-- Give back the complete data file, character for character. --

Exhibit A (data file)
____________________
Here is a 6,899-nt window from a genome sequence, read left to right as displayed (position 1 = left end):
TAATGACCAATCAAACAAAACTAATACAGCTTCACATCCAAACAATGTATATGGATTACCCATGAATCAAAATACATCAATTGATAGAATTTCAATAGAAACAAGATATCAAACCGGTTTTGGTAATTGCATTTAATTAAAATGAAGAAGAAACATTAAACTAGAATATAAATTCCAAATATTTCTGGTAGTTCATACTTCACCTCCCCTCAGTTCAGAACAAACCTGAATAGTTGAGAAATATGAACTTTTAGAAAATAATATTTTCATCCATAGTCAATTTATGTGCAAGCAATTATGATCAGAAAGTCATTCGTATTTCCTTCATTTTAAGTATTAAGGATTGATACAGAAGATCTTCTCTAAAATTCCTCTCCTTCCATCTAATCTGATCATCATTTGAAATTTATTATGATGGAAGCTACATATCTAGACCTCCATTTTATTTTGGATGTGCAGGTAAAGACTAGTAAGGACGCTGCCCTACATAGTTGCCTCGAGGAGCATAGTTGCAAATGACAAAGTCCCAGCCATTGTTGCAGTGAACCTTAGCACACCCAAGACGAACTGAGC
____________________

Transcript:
Here is a 6,899-nt window from a genome sequence, read left to right as displayed (position 1 = left end):
TAATGACCAATCAAACAAAACTAATACAGCTTCACATCCAAACAATGTATATGGATTACCCATGAATCAAAATACATCAATTGATAGAATTTCAATAGAAACAAGATATCAAACCGGTTTTGGTAATTGCATTTAATTAAAATGAAGAAGAAACATTAAACTAGAATATAAATTCCAAATATTTCTGGTAGTTCATACTTCACCTCCCCTCAGTTCAGAACAAACCTGAATAGTTGAGAAATATGAACTTTTAGAAAATAATATTTTCATCCATAGTCAATTTATGTGCAAGCAATTATGATCAGAAAGTCATTCGTATTTCCTTCATTTTAAGTATTAAGGATTGATACAGAAGATCTTCTCTAAAATTCCTCTCCTTCCATCTAATCTGATCATCATTTGAAATTTATTATGATGGAAGCTACATATCTAGACCTCCATTTTATTTTGGATGTGCAGGTAAAGACTAGTAAGGACGCTGCCCTACATAGTTGCCTCGAGGAGCATAGTTGCAAATGACAAAGTCCCAGCCATTGTTGCAGTGAACCTTAGCACACCCAAGACGAACTGAGC